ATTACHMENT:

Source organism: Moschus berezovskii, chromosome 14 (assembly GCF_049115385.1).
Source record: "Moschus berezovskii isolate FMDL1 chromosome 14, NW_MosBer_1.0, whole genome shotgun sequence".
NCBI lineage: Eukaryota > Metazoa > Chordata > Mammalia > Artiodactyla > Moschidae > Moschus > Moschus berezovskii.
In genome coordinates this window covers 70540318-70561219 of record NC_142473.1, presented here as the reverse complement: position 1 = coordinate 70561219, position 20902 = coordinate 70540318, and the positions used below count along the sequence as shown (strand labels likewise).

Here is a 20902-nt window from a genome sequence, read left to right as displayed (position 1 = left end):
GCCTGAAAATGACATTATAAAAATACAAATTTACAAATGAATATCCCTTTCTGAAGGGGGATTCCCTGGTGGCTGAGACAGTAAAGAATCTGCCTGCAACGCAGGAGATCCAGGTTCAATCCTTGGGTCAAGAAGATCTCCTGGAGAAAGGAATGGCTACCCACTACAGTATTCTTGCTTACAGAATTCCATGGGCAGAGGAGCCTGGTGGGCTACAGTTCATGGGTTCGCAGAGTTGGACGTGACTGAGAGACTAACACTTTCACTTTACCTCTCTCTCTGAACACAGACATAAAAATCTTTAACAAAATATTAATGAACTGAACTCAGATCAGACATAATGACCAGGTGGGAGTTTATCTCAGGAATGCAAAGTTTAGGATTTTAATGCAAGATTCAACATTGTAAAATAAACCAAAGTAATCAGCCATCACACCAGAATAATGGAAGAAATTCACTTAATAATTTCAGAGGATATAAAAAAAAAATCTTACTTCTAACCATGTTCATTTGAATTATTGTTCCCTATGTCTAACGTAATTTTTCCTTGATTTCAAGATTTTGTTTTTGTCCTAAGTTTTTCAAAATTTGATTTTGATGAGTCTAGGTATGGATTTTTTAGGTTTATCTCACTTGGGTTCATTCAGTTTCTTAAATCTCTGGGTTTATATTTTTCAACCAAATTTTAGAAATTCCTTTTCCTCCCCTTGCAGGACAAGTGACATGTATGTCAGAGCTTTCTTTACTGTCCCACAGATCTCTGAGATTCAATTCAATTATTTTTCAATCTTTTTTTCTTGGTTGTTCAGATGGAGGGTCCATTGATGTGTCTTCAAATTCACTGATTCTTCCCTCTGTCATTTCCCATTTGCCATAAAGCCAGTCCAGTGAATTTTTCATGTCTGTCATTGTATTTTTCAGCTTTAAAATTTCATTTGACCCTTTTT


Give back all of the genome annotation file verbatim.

Source organism: Moschus berezovskii, chromosome 14 (assembly GCF_049115385.1).
Source record: "Moschus berezovskii isolate FMDL1 chromosome 14, NW_MosBer_1.0, whole genome shotgun sequence".
NCBI lineage: Eukaryota > Metazoa > Chordata > Mammalia > Artiodactyla > Moschidae > Moschus > Moschus berezovskii.
In genome coordinates this window covers 70540318-70561219 of record NC_142473.1, presented here as the reverse complement: position 1 = coordinate 70561219, position 20902 = coordinate 70540318, and the positions used below count along the sequence as shown (strand labels likewise).

Here is a 20902-nt window from a genome sequence, read left to right as displayed (position 1 = left end):
GCCTGAAAATGACATTATAAAAATACAAATTTACAAATGAATATCCCTTTCTGAAGGGGGATTCCCTGGTGGCTGAGACAGTAAAGAATCTGCCTGCAACGCAGGAGATCCAGGTTCAATCCTTGGGTCAAGAAGATCTCCTGGAGAAAGGAATGGCTACCCACTACAGTATTCTTGCTTACAGAATTCCATGGGCAGAGGAGCCTGGTGGGCTACAGTTCATGGGTTCGCAGAGTTGGACGTGACTGAGAGACTAACACTTTCACTTTACCTCTCTCTCTGAACACAGACATAAAAATCTTTAACAAAATATTAATGAACTGAACTCAGATCAGACATAATGACCAGGTGGGAGTTTATCTCAGGAATGCAAAGTTTAGGATTTTAATGCAAGATTCAACATTGTAAAATAAACCAAAGTAATCAGCCATCACACCAGAATAATGGAAGAAATTCACTTAATAATTTCAGAGGATATAAAAAAAAAATCTTACTTCTAACCATGTTCATTTGAATTATTGTTCCCTATGTCTAACGTAATTTTTCCTTGATTTCAAGATTTTGTTTTTGTCCTAAGTTTTTCAAAATTTGATTTTGATGAGTCTAGGTATGGATTTTTTAGGTTTATCTCACTTGGGTTCATTCAGTTTCTTAAATCTCTGGGTTTATATTTTTCAACCAAATTTTAGAAATTCCTTTTCCTCCCCTTGCAGGACAAGTGACATGTATGTCAGAGCTTTCTTTACTGTCCCACAGATCTCTGAGATTCAATTCAATTATTTTTCAATCTTTTTTTCTTGGTTGTTCAGATGGAGGGTCCATTGATGTGTCTTCAAATTCACTGATTCTTCCCTCTGTCATTTCCCATTTGCCATAAAGCCAGTCCAGTGAATTTTTCATGTCTGTCATTGTATTTTTCAGCTTTAAAATTTCATTTGACCCTTTTT